Private insurance is seeking to pillage the social security network of the United States. The insurance industry blocked true health care reform through its lobby. It cowed Obama's reformers away from a one-payer system, the one adequate solution for controlling health care costs by controlling the greedy hospital  and pharmaceutical magnates. Now the insurance industry, in tandem with the investment industry, has its eyes on social security retirement money as well. Trillions of dollars of government-enforced profits for fat cats. This is insurance of their future domination of the country and its people.

Materialist Cathedral: Insurance Tower
The post-Reagan infatuation with privatization represents the hyped Reagan philosophy of narcissistic self-determinism. It is not based in science. It is based in greed and imposed social Darwinism. Trickle-down economics deliver a simple message from the privileged to the underprivileged, "Wait and see what I drop your way, if you behave and do as we say. We know better." This lies behind the deluge of media propaganda, which successfully convinces average Americans to vote against their own self-interest by supporting movements like The Tea Party.

Narcissistic self-determination on a planet with an unsustainable human population will lead to a predictable dead end. It will assure more war, more famine, more poverty.  The Reaganite illusion that the quality of life is generally improving globally is a luxury of the bourgeoisie, as it always has been. The recent events in the Arab world are a loud answer to that illusion. The recent repression of dissent in China is as well.

Of course, if you are of the wealthier class, you can soothe your conscience and your fears by buying into the Wall Street power structure and buying lots of insurance and financial instruments. You can delude yourself into thinking that everybody else has the same option. You can do all this until those who are impoverished by the system that keeps you wealthy awaken and turn against you. When that happens, there is no insurance which will prevent the disastrous consequences for everyone.

Tuesday, April 12, 2011


I've never been much of a layabout, but I do enjoy some comforts: A good mattress, a reclining reading chair, a subcompact car. Like the Buddha, I think harsh asceticism is highly overrated as a path to enlightenment.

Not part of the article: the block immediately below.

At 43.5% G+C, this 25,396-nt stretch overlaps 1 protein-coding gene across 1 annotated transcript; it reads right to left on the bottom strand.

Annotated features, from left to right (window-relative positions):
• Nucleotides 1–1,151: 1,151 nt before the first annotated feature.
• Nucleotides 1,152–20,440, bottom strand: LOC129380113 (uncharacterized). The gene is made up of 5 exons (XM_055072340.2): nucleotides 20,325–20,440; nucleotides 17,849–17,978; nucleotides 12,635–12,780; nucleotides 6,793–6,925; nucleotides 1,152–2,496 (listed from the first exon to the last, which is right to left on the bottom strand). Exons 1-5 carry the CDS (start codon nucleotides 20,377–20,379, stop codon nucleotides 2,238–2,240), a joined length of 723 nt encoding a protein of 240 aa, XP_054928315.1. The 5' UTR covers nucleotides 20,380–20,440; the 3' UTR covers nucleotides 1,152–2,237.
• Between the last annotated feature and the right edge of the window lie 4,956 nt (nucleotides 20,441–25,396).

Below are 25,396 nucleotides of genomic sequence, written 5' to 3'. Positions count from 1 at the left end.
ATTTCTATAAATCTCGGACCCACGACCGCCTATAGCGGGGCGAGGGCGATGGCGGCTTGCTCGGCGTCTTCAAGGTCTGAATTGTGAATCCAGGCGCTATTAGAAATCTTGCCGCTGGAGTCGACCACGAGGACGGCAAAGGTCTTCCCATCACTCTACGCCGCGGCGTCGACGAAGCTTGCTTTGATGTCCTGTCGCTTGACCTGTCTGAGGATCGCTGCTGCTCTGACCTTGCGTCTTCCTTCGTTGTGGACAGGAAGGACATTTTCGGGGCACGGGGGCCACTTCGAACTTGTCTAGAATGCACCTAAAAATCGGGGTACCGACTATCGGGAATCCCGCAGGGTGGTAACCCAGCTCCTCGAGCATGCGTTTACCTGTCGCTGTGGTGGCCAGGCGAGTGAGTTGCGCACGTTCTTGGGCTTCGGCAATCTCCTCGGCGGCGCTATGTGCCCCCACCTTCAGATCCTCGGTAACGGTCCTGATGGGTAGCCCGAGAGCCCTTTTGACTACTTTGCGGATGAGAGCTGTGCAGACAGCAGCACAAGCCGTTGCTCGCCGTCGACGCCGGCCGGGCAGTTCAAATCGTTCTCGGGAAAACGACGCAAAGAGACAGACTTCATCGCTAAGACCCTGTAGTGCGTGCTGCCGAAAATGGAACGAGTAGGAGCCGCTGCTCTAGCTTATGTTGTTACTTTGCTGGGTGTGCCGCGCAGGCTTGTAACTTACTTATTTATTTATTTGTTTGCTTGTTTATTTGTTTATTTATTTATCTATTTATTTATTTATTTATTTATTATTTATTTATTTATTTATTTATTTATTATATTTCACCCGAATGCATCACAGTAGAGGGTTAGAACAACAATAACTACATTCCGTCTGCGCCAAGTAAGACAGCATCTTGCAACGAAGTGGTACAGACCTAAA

Trump Tower in Dubai
Americans seldom stop to realize the baseline comforts that are part of their daily lives. Fresh hot and cold water from their taps, flush toilets and sprawling supermarkets stocked with relatively inexpensive food and dry goods. That is just a short list. I wish I could say that living with these comforts, exceptional by comparison to a vast part of the world, has enabled a free flow of progressive thought and scientific advancement to rapidly and significantly benefit all our brothers and sisters across the world. Progressive thought is still struggling against entrenched selfishness in America.

The quest for more and more comfort or luxury is usually a symptom in my experience. Craving comforts can be the result of too many comforts, just as constantly craving food is one of the symptoms of gross obesity or severe constipation. In this recent New Golden Age, we have seen a resurgence of this comfort mania in the media. Oprah's many mansions, the Kardashian's many glitzy homes (built on the fortunes of O.J. Simpson's defense attorney), Trump's glamor palaces.

I see an inverse relationship between internal comfort and the need for external comfort in my own life. When I am physically well and true to my humanist practice, my need for external comforts is minimized. When I am unbalanced by trauma, fatigue or crisis, my desire for external comfort rises significantly. 

Over twenty years ago, I was fortunate to spend time with Japanese Buddhists and took an interest in Zen philosophy. That experience helped me to realize that I had a daily practice from which I derived a great deal of internal peace. That experience also gave me inspiration for practice. The Zen approach to organic and practical utility is very comforting to me. It values the process of labor and seeking psychological harmony with environment. By taking comfort in doing and being within a practice of personal values, I experience freedom from cravings for more and more things or diversions. Practice is a comfort which sustains itself.

Monday, April 11, 2011


Choice is a concept associated with freedom. Choice of religion, choice of occupation, choice of medical procedure. However, choice is too often seen as a concept dissociated from responsibility. Every adult choice should entail assuming commensurate responsibility for its consequences. Choice without responsibility is a whim or an impulse.

America's litigious culture is all about choices taken without commensurate understanding or commitment to responsibility for the results. A home buyer commits to a mortgage he cannot afford and blames the lender. A wealthy patient insists on radical plastic surgery and blames the surgeon for the unsatisfactory result, despite being told the possible consequences and limitations of the procedure. A person smokes for years and blames the cigarette maker for his cancer.

For some, freedom means freedom from responsibility. Freedom to choose, however, should only be encouraged by a society as long as individual choices are socially responsible from a scientific perspective. This is common sense.

Personal choices within a single life are healthy when they are accompanied by commitment and responsibility. Part of becoming an adult is taking responsibility for choices. Unfortunately, many young people in a prosperous society have a hard time making the transition from carefree child to responsible chooser. ""It's all good." is often a slogan for the indiscriminate and uncommitted.